Do you know a violinist who has suffered an overuse playing injury? The likely answer is yes. The unfortunate reality is that most players learn a lot about the high injury rate for musicians only once they themselves are dealing with it.
It’s time we put the music’s dirty little secret front and center in our conversations, because overuse injuries are almost entirely preventable. The data for an informed discussion is there – I myself learned just how pervasive the problem is when I applied for a grant for technology development as an intervention for musicians and justified the need with the help of many studies. I’m summarizing what I learned for this blog post. The most prevalent injuries are PRMD’s, which stands for playing-related musculoskeletal disorders. The research paints a grim picture:
- Over 80% of professional full-time orchestra players have had a playing injury severe enough to cause loss of wages at some point in their life.
- Roughly 50% of studying musicians (conservatory and music departments) feel playing related pain more at least 3 times a week.
- 40-60% of professional musicians suffer permanent hearing damage
- In a recent study of amateur orchestral musicians, the PRMD rate stood at 67%
Wait, what? This is unacceptable. There are six main contributors to injuries, which for musicians, happen gradually over time, as opposed to all of the sudden. We say “contributors” as opposed to “causes” because there are usually several factors in play when it comes to injuries. The six main contributors are:
- Asymmetrical positioning (for example a violinist is more asymmetrically positioned than a pianist)
- Faulty positioning & faulty technique
- Overuse (too much time on the instrument)
- Binge practicing (too much at once, or coming back from non-playing too quickly)
- Lack of sleep and other life habits (computers, painting)
For us violinists, it means we have control over four out of six — everything but genetics and asymmetrical positioning.
The sleep data I reference is coming from the sports world, where sleep has been studied in much greater detail. Sports can teach us something. The table below displays the chances of suffering an injury within a season for high school athletes in relation to the average sleep hours per night.
Sleep not only keeps the body strong, but repairs minor damage overnight, it essentially continually resets the clock. Sleep also makes you perform better.
Let’s take a quick look at the main categories of physical overuse injuries:
Hearing damage deserves a blog post all on its own, so for now let’s concentrate on the PRMDs only. Some of the overuse injuries interfere with our playing, while others affect the rest of our lives. I have considerable overuse damage in my neck, which rarely affects my playing, but the reversal of the neck curve is something that I feel every single day. The severe arthritis I have in my left thumb joint (from tuning) does impact my playing. Here is a picture of a normal neck (left) and mine (right):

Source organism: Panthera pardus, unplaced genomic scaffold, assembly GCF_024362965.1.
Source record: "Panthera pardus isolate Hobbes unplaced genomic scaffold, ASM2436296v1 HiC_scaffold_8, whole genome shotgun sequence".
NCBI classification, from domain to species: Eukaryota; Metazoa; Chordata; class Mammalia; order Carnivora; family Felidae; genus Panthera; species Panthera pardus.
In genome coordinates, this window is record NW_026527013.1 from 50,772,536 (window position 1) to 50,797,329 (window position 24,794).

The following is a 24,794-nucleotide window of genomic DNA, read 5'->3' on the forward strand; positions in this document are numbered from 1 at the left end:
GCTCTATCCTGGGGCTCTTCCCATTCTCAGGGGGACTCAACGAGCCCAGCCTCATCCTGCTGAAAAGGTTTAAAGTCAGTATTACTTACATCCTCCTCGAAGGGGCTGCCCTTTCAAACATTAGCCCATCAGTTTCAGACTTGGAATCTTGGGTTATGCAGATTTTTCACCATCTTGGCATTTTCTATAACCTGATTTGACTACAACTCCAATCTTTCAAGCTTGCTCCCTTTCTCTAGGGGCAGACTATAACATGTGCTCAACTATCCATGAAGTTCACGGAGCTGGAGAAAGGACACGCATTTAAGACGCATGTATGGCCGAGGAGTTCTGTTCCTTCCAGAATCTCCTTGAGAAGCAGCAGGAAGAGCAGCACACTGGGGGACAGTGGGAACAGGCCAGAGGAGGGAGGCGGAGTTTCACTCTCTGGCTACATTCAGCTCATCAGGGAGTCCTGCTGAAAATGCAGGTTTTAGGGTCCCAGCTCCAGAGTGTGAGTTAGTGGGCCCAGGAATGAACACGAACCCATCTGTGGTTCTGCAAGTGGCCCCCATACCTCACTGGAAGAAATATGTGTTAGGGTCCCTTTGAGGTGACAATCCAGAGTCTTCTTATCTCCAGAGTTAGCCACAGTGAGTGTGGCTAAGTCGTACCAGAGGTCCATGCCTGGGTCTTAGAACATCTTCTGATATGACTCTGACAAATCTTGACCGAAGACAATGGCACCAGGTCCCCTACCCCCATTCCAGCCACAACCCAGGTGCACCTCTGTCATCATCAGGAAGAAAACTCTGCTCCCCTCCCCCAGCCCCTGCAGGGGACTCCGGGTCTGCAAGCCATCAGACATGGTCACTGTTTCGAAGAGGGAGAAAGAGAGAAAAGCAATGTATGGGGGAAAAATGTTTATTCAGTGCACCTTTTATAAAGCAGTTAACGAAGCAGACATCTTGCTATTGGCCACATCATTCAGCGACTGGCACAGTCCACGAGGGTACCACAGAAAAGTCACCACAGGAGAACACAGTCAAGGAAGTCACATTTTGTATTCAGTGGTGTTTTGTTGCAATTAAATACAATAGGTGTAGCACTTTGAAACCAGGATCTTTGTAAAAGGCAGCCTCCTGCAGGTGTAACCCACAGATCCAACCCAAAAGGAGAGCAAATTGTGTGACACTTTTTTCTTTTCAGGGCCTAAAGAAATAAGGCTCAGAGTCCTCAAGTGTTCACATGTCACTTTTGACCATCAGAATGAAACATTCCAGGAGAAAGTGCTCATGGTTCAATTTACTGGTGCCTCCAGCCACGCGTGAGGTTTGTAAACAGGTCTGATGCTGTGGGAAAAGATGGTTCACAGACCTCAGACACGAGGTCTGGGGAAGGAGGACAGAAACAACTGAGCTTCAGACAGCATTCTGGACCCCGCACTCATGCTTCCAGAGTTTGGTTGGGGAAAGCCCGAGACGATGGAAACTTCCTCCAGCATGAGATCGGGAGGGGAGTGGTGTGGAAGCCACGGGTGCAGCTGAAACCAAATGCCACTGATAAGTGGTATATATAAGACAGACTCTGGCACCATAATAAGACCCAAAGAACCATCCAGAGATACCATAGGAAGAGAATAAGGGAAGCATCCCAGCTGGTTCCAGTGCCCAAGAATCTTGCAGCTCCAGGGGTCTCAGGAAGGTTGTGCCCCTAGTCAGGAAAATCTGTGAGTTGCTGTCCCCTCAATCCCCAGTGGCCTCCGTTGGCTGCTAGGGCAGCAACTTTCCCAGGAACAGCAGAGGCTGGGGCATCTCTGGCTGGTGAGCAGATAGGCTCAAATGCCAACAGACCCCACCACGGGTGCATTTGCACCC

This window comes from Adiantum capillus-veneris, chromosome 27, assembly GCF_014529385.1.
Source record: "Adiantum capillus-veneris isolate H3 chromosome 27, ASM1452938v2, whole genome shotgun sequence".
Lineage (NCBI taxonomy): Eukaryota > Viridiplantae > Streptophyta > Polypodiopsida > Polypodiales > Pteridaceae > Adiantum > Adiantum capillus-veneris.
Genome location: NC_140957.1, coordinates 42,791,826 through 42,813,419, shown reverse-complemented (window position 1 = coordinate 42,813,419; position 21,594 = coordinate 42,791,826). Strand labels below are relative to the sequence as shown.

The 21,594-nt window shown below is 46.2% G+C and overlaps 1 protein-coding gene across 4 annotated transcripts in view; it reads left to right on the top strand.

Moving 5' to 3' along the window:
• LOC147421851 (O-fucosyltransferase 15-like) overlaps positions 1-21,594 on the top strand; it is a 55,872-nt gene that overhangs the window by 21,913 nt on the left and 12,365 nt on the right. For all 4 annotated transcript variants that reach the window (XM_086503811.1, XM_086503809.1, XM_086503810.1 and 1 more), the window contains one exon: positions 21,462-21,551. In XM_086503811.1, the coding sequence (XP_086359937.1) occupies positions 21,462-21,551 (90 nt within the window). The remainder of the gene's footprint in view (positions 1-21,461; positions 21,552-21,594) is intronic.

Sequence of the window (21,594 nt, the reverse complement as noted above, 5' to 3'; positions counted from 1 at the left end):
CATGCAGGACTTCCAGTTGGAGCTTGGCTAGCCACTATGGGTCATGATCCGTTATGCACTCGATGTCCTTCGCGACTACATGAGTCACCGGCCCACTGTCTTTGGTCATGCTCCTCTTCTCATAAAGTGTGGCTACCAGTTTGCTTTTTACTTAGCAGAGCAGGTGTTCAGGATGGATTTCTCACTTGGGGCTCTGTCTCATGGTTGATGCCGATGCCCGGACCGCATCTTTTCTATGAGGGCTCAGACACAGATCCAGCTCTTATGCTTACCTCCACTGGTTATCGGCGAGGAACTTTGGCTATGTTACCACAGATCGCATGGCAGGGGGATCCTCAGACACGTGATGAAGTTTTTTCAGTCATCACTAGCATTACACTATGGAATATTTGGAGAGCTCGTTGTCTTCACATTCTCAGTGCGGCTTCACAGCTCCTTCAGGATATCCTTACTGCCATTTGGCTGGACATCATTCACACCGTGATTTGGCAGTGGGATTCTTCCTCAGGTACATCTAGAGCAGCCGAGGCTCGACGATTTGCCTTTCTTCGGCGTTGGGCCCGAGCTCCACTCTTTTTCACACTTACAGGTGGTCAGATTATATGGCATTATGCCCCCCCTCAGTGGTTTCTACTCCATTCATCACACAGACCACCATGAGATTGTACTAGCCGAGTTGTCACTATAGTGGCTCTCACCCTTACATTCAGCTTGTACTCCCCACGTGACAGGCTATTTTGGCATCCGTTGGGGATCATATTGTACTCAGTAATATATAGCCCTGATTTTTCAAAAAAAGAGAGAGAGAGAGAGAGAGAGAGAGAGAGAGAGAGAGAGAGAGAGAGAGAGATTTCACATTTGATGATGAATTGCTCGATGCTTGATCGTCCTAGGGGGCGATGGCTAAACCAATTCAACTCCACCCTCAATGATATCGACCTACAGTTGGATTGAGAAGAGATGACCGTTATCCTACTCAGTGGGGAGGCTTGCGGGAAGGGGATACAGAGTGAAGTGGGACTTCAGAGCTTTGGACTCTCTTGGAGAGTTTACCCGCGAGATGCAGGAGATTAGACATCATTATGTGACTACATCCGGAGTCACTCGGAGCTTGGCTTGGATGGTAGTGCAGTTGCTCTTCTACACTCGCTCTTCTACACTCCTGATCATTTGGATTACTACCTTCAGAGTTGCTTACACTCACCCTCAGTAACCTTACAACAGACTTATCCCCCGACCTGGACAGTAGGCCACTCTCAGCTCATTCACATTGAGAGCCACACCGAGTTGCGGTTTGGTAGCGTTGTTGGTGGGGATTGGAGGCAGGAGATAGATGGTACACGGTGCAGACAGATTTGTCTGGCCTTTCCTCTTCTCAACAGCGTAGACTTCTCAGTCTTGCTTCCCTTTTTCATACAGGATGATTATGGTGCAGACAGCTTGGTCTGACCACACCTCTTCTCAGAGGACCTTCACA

Solutions? There are some, but it takes discipline. We need to make everyone aware and promote alternatives to endless hours on the instrument. Here are what I’ve dubbed the @REST strategies for injury prevention — you can remember them by the acronym @-R-E-S-T. Not only do these help prevent injuries, but every single one of the strategies can make you a better player, too:
“@-R-E-S-T” – Strategies for Health and Artistic Excellence:
@ = ALTERNATIVES TO ON-INSTRUMENT PRACTICE
- Tap, sing, shadow, conduct, study the score, read, watch a tutorial
- Sing with metronome, sing into a tuner, shadow with an mp3 track
R = RECORD & RECOGNIZE
- Record yourself every single practice session
- Play for others, get feedback
- Fix posture & technique now, not later
- Don’t play through pain – pain is a sign that something is wrong
- Always tackle learning rhythms away from your instrument
E = EXERCISE
- Warm up well
- Stretch after playing (or at the end of the day)
- Pursue yoga or swimming.
- Consider body-mapping or Alexander Technique.
S = SLEEP
- Sleep regular hours.
- Naps and rests are more important, too.
- Ditch electronics 1 hour before bed for better sleep
T = TIME
- Limit overall time on your instrument – be mindful of ensemble days
- Break every ½ hour or at the latest every 50 minutes
- Practice shorter stints, several times a day
- Make sure you count alternatives to on-instrument practice as practice
- Keep regular hours – slow and steady wins the race
- After extended time without practice, get back into shape gradually,not all at once
- Pain means it’s time to stop – honor what your body is trying to tell you.
Click here for a one-page handout of these strategies that can be tacked on bulletin boards and taped to mirrors.
As a player, take it seriously and treat yourself as the small-muscle athlete that you are. Players feeling pain should take it seriously, rest, and remediate their set up and ergonomic approach to their instrument. Also take a look at all of life’s activities. It will make you healthier and a better violinist. If you are teaching, it starts with us. What we say and do matters. Treat your students like artist athletes and reference healthy habits constantly. Make students aware of the risks, and bench them if they are feeling pain. Pain is the warning sign for injuries in the making. Let’s promote a pain free culture early and often and forever.
For more resources, including apps for recording and decibel monitoring as well as ear plug recommendations, visit https://www.practizma.com/resources.